681275 DVR. R. PARKINSON. R.F.A.
Robert Parkinson was born in the last quarter of 1896 in Great Eccleston, Lancashire. His father was William Parkinson (b. 1849 in Great Eccleston), a farmer. His mother was Jane Clarkson (b. 1859 in Great Eccleston). William and Jane were married in 1892 and they had five children, though they lost two in infancy. Robert was the oldest, followed by Thomas (b. 1898) and May (b. 1900). In 1911, the family lived at Park Cottage Farm in Great Eccleston. Robert’s occupation is not recorded but aged 14 he was presumably working on the family farm.
Robert presumably served in the Territorials before the War. When he enlisted in the Royal Field Artillery he was assigned service number 3418 (which was later changed to 681275) and he was posted to “A” Battery of 276 Brigade. However, he did not go with the initial group who landed in France in September 1915, he was sent out with reinforcements later, though I don’t know precisely when.
55th Division relieved 42nd (East Lancashire) Division in the front line at Givenchy and Festubert on 15 February 1918. Here, it faced numerous strong enemy raids in March. Early April was at first much quieter but this was the quiet before the storm.
From the War Diary
9 April 1918 4.15am Enemy opened heavy H.E. and Gas bombardment on all Battery areas, Headquarters, and Wagon Lines. Batteries opened on “Counter preparation” and later on S.O.S. Hostile infantry reported attacking, and pressing back our Infantry on the Left. 164th Infantry Brigade still holding GIVENCHY. Continuous hostile shelling throughout the day. Enemy infantry at one time reached forward gun of A/276 Battery in GUNNER SIDING, but counter-attacked and driven off.
6.42pm A/276 Bty report all guns destroyed and personnel manning trench in front of position. Ordered to move personnel to Wagon lines with all material that can be salved. D/276 Battery moved forward gun back to main position. Throughout the day information received of enemy concentration. Batteries opened fire on all occasions, and with the exception of local encounters no further attack on a large scale developed on Group Front.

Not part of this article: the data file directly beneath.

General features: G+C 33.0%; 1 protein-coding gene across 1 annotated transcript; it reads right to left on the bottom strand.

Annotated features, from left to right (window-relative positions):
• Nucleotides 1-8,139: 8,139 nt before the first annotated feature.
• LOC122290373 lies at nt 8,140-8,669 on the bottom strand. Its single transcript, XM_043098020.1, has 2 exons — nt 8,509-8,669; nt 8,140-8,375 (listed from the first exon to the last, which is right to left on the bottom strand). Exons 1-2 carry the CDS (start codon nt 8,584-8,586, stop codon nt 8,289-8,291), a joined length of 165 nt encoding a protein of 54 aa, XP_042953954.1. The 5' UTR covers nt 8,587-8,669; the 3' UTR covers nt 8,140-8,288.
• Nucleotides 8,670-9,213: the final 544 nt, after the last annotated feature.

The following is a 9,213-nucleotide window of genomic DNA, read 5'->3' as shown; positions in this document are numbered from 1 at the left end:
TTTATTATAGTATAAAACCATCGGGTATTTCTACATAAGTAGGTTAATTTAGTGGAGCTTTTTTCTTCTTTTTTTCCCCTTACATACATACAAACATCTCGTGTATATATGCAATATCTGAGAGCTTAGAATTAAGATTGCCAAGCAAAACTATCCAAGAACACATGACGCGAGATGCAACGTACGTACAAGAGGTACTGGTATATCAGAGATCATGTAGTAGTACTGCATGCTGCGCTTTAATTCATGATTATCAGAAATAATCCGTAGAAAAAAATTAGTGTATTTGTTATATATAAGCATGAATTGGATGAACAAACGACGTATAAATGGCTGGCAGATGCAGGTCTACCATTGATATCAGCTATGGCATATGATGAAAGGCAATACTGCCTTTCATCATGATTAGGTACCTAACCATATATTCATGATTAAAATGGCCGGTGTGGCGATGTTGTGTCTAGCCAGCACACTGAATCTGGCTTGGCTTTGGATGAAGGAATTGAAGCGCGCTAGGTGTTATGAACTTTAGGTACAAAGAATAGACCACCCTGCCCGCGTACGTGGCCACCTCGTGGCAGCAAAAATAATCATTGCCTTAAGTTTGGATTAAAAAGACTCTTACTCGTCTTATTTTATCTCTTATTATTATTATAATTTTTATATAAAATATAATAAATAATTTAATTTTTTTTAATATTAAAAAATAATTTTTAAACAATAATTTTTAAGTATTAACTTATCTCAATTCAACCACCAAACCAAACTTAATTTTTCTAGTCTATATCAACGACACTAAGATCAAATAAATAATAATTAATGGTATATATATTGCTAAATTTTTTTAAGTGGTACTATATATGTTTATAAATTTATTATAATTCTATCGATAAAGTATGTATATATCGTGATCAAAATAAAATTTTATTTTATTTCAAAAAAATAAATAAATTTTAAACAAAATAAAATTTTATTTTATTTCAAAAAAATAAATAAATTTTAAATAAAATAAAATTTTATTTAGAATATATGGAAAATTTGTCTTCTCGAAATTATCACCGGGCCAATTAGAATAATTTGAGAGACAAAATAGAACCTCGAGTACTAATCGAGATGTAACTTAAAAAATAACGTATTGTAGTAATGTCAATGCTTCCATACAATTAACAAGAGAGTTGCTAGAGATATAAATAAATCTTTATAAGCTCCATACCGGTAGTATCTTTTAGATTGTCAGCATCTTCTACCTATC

8.00pm Information received that 800 prisoners captured to date.
10 April 1918 7.30am FESTUBERT heavily shelled and enemy attacking in neighbourhood of LOISNE. (The enemy attack continued throughout the day but by) 8.30pm Infantry report enemy attack driven off. All Batteries ceased fire on S.O.S. lines but continued harassing fire at slow rate.
11-14 April The enemy attacked, were repulsed, re-grouped and attacked again, but the ferocity of the attacks slowly diminished. They make another effort on 18 April but again are repulsed. On 26 April 164th Infantry Brigade feel confident enough to mount a counter-attack which is initially successful but they are later forced back to their original line.
The enemy attack continued until 18 April, when it slackened off then ceased. On 20 April, the Division re-captured a number of trenches near Givenchy and skirmishes continued until the end of the month but neither side made any gains.
During May, the Brigade remained near Givenchy but there were no more attacks and on 27 May they were relieved from the line and withdrew to bivouac at Bois des Dames. They moved back into the line between 9-12 June and between 13-20 June they supported a number of infantry raids. Throughout July, August and September they engaged in harassing fire, mainly by night. Some relatively minor infantry raids were mounted but the action was mainly to disrupt the enemy and prevent any counterattack. On 2 October, the Brigade received information that the Germans had begun to withdraw and the Brigade then began its advance. They reached Hantay on 4 October. Shortly after this Robert was wounded in action and he died of his wounds on 10 October 1918, aged 22.
Service No: 681275
Date of Death: 10/10/1918
Regiment/Service: Royal Field Artillery, “A” Bty, 276th Bde. Cemetery/memorial reference: X. E. 4.
Cemetery/Memorial: LAPUGNOY MILITARY CEMETERY
Additional Information: Son of William and Jane Parkinson, of Park Cottage Farm, Great Eccleston, Garstang, Lancs.
Robert’s brother Thomas also served in the Army. He was 115030 Cpl. Thomas Senior Parkinson, Machine Gun Corps. Tom was born in 1898 and he enlisted on 24 June 1916. He was posted to 34th MG Company. 34th MGC was attached to 11th (Northern) Division. For details of 11th Division campaigns see here. He was discharged on 21 February 1919 and he received a pension as at some point he was wounded, by shrapnel or gunshot. Tom married in 1929, and he died in 1979.